Created shortly after the end of the First World War, Eléments mécaniques is a celebration of technological progress in an age of rapid industrialisation. The piece also marks a return to the simple purity of abstraction and bright palette, which Léger had abandoned whilst serving in the French army. He transforms the composition with a fragmentation of the objects and space to reflect the frenetic simultaneity of modern life.
Marc Chagall Femme a l’âne vert or Tête de vache verte (1953) Estimate: £400,000-600,000
Femme à l’âne vert is suffused with the rich blue that characterises much of Chagall’s post-war work and represents his new engagement with colour and light. The figures in the piece are laden with significance and imbue the work with an underlying nostalgia that suggests both a present happiness and remembrances of a lost past. The young woman with dark, flowing hair was synonymous with the artist’s beloved first wife Bella, and here she is lent extra weight by the bouquet of flowers she clasps in her hand. This work comes from the private collection of a Swiss couple Willy and Marina Staehelin-Peyer - ten further works from their collection will be offered across the Evening and Day sales.
A select group of German Expressionists such as, Franz Marc Grosse Landschaft I (Large Landscape I) (1909) Estimate: £4,000,000-6,000,000 ‘Today I was up in the horse pasture again… How magical it was, the bright shiny horses on a carpet of timeless autumn.’1 Marc believed that the horse, with its flowing mane and strong, sinuous physicality, symbolised the ideal beauty of nature. In 1911, Marc and Kandinsky chose this majestic animal for the cover of Der Blaue Reiter Almanach – the manifesto of a group fundamental to Expressionism. This early work heralds the artist’s bold palette and his rejection of naturalistic use of colour, in a harmonious and rhythmic composition. Marc died during the First World War, and the surviving artists, including Kandinsky and Paul Klee, later acknowledged their debt to the spiritually based, ‘primitive’ aesthetic that Marc had pioneered.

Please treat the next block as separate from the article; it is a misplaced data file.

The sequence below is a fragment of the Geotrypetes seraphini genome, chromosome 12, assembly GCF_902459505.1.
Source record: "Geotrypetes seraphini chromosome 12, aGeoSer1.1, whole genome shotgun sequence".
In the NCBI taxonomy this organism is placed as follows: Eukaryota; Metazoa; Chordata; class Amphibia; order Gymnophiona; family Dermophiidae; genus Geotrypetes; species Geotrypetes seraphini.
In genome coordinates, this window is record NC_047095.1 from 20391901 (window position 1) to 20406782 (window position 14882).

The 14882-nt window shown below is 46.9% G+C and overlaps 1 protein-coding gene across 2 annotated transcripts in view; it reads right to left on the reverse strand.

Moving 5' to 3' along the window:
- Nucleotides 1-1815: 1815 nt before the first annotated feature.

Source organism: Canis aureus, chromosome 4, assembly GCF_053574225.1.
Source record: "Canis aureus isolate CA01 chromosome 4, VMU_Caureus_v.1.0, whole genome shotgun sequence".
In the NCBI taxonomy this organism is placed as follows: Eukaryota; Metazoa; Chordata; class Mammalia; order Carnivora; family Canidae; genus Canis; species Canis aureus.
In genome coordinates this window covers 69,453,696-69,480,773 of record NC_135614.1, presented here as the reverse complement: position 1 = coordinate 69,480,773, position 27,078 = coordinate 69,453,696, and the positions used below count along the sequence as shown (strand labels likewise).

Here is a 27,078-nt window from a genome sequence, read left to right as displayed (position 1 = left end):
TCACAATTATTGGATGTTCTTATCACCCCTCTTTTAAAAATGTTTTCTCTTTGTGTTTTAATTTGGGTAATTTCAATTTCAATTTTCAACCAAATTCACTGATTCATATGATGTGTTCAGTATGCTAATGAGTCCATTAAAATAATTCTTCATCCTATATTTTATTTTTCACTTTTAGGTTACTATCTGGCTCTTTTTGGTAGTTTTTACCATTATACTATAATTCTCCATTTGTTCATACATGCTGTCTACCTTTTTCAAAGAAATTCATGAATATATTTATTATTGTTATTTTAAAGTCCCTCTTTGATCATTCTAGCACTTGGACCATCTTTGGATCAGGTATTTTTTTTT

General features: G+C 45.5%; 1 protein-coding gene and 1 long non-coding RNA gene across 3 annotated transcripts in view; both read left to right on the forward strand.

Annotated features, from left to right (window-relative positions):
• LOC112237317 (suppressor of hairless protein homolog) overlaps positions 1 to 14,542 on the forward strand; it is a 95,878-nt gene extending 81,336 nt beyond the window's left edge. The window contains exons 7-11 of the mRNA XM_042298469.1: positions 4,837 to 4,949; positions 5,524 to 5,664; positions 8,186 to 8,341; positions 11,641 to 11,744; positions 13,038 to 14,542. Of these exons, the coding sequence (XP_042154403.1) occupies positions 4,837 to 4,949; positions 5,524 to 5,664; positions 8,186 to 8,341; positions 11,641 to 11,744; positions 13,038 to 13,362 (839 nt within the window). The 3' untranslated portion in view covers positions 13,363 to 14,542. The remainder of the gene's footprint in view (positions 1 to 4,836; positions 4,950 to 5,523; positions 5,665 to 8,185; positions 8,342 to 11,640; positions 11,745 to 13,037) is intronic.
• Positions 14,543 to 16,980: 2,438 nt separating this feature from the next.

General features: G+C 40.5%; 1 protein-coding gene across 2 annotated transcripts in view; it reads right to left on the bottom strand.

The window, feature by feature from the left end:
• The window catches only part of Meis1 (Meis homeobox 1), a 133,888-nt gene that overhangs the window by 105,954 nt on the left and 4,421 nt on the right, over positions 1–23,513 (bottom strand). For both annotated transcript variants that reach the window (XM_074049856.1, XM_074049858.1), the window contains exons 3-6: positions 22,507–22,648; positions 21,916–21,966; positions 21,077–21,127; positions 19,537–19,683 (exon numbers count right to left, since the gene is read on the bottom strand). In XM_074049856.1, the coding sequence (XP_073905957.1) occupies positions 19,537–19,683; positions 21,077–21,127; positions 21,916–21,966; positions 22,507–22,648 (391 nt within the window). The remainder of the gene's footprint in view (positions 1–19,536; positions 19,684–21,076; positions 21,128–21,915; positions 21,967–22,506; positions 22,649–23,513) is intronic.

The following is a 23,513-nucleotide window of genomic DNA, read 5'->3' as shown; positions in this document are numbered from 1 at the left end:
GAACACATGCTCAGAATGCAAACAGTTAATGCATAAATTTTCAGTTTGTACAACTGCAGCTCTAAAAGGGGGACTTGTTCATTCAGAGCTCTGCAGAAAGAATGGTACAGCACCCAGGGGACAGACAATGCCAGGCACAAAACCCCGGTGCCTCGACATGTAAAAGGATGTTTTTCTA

Emil Nolde Meer Bei Alsen (Sea off Alsen) (1910) Estimate: £1,200,000-1,600,000
Painted in 1910, Meer bei Alsen is one of the earliest representations of the sea by Emil Nolde, and is an exceptionally powerful and dynamic example of a subject which captivated him throughout his career. Preoccupied with the task of representing the sky and sea as elemental forces, the artist’s instinctive response to one of nature's most moving spectacles is clear in the raw energy capture by the rapid brushwork.
Max Beckmann Schlafende am Strand (Quappi at the Beach) (1927 & 1950) Estimate: £800,000-1,200,000
Schlafende am Strand was inspired by Beckmann’s visit to Rimini on the Adriatic coast of Italy, where he spent the summer of 1927 with his wife Quappi. Both the initial sketch and the painting remained first in the artist’s and then in Quappi’s possession until the end of her life, the drawing now forming part of the collection of Museum der Bildenden Künste in Leipzig. Quappi, who often featured as a model in Beckmann’s works, is depicted as an image of beauty and youth. The sense of simplicity and joie de vivre is palpable as the artist centres his attention on depicting the simple pleasure of lying on a sunny beach.
Paul Klee In Stellung (In Position) (1939) Estimate: £120,000-180,000
Executed in 1939, the most productive year in Klee’s career, In Stellung is a magnificent example of the artist’s ability to blend natural elements and geometric forms into a fantastic, dream-like image. Following Klee’s death in 1940, the present work was inherited by his widow Lily Klee and later passed into the possession of the newly formed Klee Foundation in Bern.
Wassily Kandinsky Flächen und Linien (Surfaces and Lines) (1930) Estimate: £700,000-1,000,000
A harmonious exploration of colour and form, Flächen und Linien is an important example of Kandinsky’s mature style. The painting dates from the years the artist spent in the industrial town of Dessau, where the Bauhaus was relocated in 1925. Combining flat planes of colour and clearly defined shapes in the style that became associated with his Bauhaus works, this painting exemplifies the artist’s ground-breaking aesthetic experiments. His use of strict geometric forms was due to his belief that particular arrangements of shapes triggered an "inner resonance" or "spiritual vibration" and could elicit from a viewer a powerful emotional response.
Kees van Dongen Lilas et tulipes (circa 1925) Estimate: £400,000-600,000